“We shall always place education side by side with instruction; the mind will not be cultivated at the expense of the heart. While we prepare useful citizens for society, we shall likewise do our utmost to prepare citizens for heaven.”
-Bl. Basil Moreau, CSC
Only a month away from donning cap and gown, we reflect with gratitude on the last 4 years. We have counted our blessings, and they are many. We have been privileged to learn from devoted and inspiring teachers devoted to both the intellectual and personal growth of their students and to have formed true friendships.
Notre Dame offers a rich sacramental life for those who seek it. From the events hosted by the Notre Dame Center for Ethics and Culture to Eucharistic adoration, opportunities abound to explore the Catholic intellectual tradition and to deepen one’s faith. At its best, Notre Dame truly provides what Bl. Basil Moreau, CSC, described as education for the mind and heart alike.
From the basilica to the stadium, Notre Dame offers many opportunities for devotion. Even the 60’s architecture has a certain charm on a beautiful day, if you squint. (We recommend the view from the Stepan Center.)
Such a vantage point also renders more bearable the dimmer sides of campus life. As high school seniors and their parents consider where to invest the next 4 years (and a small fortune), we submit the following areas for polishing.
Notre Dame lacks a real core curriculum, requiring instead a disjointed collection of courses. Want to satisfy your university seminar requirement with a course on pirates or the history of sex and gender? Notre Dame is happy to oblige. A rigorous understanding of the western or Catholic tradition is neither valued nor in vogue.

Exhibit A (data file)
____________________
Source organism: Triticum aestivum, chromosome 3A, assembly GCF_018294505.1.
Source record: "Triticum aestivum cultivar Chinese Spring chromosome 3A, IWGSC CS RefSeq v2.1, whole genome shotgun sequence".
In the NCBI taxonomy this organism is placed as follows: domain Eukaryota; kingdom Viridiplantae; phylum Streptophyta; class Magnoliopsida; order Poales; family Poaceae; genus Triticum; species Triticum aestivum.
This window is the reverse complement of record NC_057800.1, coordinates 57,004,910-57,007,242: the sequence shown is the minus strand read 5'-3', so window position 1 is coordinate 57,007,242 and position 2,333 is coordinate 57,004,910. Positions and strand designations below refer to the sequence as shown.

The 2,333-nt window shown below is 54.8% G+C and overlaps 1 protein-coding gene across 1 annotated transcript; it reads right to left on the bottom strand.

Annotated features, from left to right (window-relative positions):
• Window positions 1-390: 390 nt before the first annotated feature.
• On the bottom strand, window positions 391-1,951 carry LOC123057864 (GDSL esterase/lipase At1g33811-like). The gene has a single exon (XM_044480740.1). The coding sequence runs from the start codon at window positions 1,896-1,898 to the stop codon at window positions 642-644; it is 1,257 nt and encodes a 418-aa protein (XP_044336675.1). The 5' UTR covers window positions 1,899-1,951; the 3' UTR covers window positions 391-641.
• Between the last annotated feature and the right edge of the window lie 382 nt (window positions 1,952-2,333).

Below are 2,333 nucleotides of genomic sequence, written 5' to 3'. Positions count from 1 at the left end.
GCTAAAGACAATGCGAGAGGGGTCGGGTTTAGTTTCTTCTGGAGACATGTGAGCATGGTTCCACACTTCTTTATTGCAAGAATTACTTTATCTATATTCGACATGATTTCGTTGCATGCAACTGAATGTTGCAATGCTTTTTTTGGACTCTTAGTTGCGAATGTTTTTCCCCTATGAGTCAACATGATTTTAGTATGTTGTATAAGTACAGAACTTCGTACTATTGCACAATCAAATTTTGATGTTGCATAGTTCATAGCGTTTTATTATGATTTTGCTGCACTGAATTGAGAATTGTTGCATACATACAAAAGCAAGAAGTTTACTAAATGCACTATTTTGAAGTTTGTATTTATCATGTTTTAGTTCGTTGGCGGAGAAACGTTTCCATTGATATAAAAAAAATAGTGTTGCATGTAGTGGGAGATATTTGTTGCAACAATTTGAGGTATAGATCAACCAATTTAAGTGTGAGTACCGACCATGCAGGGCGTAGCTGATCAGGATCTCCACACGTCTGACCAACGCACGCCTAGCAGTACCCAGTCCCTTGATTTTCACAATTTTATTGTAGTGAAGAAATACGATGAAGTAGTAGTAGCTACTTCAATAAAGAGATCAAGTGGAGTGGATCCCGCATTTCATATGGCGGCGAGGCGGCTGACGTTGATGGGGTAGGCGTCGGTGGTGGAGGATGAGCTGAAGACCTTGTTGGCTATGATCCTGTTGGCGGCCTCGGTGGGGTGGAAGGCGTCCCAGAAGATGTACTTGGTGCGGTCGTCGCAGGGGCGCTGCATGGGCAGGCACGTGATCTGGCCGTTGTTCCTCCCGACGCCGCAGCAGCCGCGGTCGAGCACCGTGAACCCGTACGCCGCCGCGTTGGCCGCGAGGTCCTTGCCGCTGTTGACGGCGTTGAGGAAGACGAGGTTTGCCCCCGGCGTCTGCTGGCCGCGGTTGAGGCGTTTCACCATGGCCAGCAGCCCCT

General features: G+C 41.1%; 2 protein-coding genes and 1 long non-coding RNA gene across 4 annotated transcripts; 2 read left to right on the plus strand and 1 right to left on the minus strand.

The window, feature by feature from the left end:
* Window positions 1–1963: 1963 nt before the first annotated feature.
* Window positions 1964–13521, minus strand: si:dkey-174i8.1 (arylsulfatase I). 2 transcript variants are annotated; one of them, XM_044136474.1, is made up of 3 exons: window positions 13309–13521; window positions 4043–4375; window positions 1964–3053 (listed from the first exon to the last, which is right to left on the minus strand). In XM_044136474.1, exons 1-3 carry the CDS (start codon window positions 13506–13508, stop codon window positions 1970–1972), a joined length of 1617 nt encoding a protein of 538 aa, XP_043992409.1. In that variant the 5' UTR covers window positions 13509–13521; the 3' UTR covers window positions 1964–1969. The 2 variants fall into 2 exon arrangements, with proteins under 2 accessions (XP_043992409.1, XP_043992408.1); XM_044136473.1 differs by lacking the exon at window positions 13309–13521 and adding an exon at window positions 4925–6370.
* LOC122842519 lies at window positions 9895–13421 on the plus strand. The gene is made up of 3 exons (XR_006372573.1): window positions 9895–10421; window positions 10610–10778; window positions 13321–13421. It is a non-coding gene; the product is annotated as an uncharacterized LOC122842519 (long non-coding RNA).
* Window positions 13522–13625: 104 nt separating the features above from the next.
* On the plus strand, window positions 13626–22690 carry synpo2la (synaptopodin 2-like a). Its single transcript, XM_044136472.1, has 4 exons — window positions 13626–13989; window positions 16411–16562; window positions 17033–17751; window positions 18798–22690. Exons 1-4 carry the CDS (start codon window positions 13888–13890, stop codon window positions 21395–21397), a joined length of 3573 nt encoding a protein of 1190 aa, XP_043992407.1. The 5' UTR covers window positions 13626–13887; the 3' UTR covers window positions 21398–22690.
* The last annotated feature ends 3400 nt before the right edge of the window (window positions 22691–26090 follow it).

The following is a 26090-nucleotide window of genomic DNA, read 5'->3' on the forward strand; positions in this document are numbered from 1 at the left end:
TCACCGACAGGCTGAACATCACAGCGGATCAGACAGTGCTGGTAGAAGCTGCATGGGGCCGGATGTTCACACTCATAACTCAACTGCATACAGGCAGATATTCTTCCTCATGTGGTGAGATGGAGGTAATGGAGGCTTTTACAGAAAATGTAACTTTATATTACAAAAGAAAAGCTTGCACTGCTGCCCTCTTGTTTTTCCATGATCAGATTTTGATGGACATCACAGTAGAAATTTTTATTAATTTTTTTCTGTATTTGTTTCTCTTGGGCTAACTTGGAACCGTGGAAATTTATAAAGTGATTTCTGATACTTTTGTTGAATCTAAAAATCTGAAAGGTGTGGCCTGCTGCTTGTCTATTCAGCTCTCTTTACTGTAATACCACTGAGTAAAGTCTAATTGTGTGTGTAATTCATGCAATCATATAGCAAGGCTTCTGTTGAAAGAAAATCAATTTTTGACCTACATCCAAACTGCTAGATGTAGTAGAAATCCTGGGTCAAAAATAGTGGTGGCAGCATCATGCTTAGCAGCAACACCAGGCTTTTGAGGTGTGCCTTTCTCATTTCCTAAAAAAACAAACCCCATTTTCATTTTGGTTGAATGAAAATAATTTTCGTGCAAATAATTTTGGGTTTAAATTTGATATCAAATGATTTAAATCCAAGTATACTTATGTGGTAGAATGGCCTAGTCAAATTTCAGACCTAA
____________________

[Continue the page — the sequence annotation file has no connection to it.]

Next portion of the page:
The required courses themselves often leave something to be desired. Typically shunted off to graduate student teachers who lack a real interest in the university’s Catholic character, the introductory courses in philosophy and theology are particularly weak.
We’re not talking about Bookstore Basketball, fro-yo machines, or hipster moccasins but rather the compartmentalization of student life. The compartments are well described by an entry in a recent Stallnotes: “What’s your favorite place on campus? 2A because we throw ragers….and the Grotto. J” Students see no contradiction in hitting the books, the Bible, and the bottle in rapid succession.
In many ways, these habits are encouraged by dorm structure and winked at by authorities. Instead of holding young adults to the high standards of which they are capable, campus authorities seek to minimize the physical, social, and legal consequences of alcohol abuse and concomitant sexual objectification.
Notre Dame’s internal confusion about its Catholic identity is manifested in the inconsistency of its public witness. Notre Dame follows its fellow top-20 schools in emphasizing popular (and important) ideas of dialogue, academic freedom, and service but often fails to proclaim the principles most lacking in the modern world.
Notre Dame proudly defines itself as the premier Catholic university in the country. With this status comes responsibility: the university must be willing to undergo criticism for unpopular stances if it is to be on the real ‘cutting edge.’ Will the university stand behind the pro-life movement with the same force of the Notre Dame students who fought the Ku Klu Klan? With the force of Fr. Hesburgh marching alongside Martin Luther King, Jr? Will the university speak out for religious freedom in our country against the meaningless “accommodation” of the HHS mandate?
Students should be able to look to their ALMA MATER for leadership and guidance. Notre Dame undoubtedly promotes academic achievement. What kind of character does the university hope to foster in its graduates?